A piece published in a Harvard Business School newsletter Working Knowledge suggests that many nonprofits believe that they must grow big before they can achieve significant social impact. However, the article’s author, a HBS Professor, says that the research suggests that a more powerful lever to increase a nonprofit social impact might be to focus on building network relationships. Do you agree or disagree with this theory? And, to what extent do you think nonprofits on the neighbor islands have taken advantage of social network technologies to overcome the challenges that they face?
I would argue that small, grassroots, agile nonprofits can have tremendous impact in their communities, and sometimes with more refinement and nuance than a large multi-million dollar nonprofit with branches on each island. Often, we see the larger nonprofits wishing to partner with these community-based, smaller nonprofits for greater customization of their services.
I agree that networks provide a more facile, agile way to leverage resources if economies of scale can be realized by the collective power of the network. For this to happen, the networks formed would need to be extremely well organized. This is not often the case.
Networks, and especially if managed by a third party intermediary, are also helpful to allow network participants to see the larger social issue that needs to be addressed. Many times, these nonprofits work with their heads down on very narrow missions, not ever perceiving the larger landscape. Networks conceivably could help to coordinate, streamline and focus services on true community needs.
On Maui, there is already a well-organized group called the Maui Nonprofit Executive Directors Association (MNPDA) that is longstanding and robust in membership. The group has elected leadership, paying members and monthly meetings. The group benefits from information sharing and co-learning, but the greater impact of meeting missions as a means for collective impact does not seem to be an outcome of the group. However, if there is an advocacy threat of some kind, particular to their existence and identity as Maui-based nonprofits, this body is organized and has the appropriate decision making mechanisms in place to respond as a group.
There is a fledgling group of executive directors on Oahu, but this is largely a Honolulu-centric, very informally organized group of about 20 executive directors. The intent of this group is more social in nature, than any formalized programmatic or advocacy agenda.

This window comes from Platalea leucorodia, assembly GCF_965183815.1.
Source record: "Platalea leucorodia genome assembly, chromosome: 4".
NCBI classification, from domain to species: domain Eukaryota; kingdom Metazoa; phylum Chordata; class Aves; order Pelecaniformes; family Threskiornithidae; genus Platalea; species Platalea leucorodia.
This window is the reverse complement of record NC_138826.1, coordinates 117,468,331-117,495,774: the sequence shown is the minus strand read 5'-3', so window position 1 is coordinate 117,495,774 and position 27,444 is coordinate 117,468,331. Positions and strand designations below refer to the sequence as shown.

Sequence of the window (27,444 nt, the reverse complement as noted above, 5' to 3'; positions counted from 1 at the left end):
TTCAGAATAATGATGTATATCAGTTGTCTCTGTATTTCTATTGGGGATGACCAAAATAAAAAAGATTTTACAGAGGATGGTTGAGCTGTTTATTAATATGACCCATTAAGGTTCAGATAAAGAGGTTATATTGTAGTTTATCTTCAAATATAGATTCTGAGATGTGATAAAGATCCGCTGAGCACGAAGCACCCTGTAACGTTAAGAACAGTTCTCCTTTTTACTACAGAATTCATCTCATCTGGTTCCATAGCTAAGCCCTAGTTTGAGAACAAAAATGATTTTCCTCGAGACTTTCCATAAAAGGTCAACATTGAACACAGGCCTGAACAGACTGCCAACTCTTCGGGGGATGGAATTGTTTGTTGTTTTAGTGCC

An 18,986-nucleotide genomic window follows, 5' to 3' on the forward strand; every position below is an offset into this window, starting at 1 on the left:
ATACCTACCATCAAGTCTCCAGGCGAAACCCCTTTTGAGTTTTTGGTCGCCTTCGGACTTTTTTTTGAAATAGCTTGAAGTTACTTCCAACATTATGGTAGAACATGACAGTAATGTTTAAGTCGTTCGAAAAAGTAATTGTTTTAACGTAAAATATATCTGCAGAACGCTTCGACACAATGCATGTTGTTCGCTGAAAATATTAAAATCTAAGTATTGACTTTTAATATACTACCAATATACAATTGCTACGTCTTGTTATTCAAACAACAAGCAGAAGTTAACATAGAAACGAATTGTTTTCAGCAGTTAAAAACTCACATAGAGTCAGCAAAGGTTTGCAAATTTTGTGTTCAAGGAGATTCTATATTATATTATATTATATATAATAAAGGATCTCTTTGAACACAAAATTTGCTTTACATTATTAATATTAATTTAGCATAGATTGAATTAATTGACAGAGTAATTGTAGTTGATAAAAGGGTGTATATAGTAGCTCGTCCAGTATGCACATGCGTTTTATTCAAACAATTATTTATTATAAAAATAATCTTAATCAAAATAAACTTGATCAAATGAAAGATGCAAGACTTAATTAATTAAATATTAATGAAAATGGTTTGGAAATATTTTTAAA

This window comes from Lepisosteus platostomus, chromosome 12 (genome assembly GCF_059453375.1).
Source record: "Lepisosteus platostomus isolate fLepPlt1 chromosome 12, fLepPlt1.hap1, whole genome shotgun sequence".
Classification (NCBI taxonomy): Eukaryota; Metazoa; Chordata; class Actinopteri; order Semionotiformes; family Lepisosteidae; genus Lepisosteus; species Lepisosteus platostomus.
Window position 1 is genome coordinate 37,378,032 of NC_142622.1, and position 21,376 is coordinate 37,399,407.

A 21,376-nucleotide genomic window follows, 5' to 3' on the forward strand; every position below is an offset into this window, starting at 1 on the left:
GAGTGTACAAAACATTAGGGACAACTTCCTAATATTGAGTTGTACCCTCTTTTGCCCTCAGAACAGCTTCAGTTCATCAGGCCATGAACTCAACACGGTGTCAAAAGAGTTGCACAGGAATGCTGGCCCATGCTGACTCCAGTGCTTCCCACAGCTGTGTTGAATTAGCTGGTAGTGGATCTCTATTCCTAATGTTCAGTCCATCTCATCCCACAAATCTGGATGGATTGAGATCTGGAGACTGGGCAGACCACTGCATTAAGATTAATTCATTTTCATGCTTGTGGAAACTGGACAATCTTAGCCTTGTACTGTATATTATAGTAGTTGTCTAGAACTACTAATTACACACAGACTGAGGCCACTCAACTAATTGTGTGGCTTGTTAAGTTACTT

I do not see evidence of other forms of organization on any of the other island, and from my limited perspective where I sit. There may be more informal regional networks that I am not aware of.
In general, I do not think that nonprofits on neighbor islands maximize technology to leverage connectivity and resources within their island communities. Sometimes, a convener or a facilitator entity from those communities is needed to forge ties, broker relationships and provide leadership as an objective third party.
In terms of operations capacity, human resources for staffing, grant writing, fundraising and general accounting are important assets for nonprofits. Yet, nonprofits in remote locations often do not have the staff or funding to hire full time to fulfill these duties. Are there any simple fixes for this problem? If not, do you think that foundations should make it a priority to provide nonprofits on the neighbor islands with shared human resources to boost their operations capacity?
Pooled back office and fiscal sponsorship mechanisms have been desired for many years, particularly by neighbor island nonprofits. Unfortunately, past attempts to build these programs, particularly on Oahu, have failed. The liability and cost assumed by the coordinating entity is high. Nonprofits seeking these services tend to be smaller in budget. Consequently, fees charged to these clients are minimal. As such, the business model has been challenging, making the coordinating role unattractive to take on.
To my knowledge, existing models that have succeeded are the Kohala Center and the North Kohala Community Resource Center on Hawaii Island and the Tri-Isle Resource Conservation and Development on Maui. Of interest is that the successful models do exist on neighbor islands.
Having said that, there is still a tremendous need for such services on each island. There is not enough expertise on each island, including Oahu, particularly in the areas of accounting and law, making some form of consolidation, and resource pooling very needed and attractive.
Lisa Maruyama is President and CEO of the Hawaii Alliance of Nonprofit Organizations in Honolulu, Hawaii.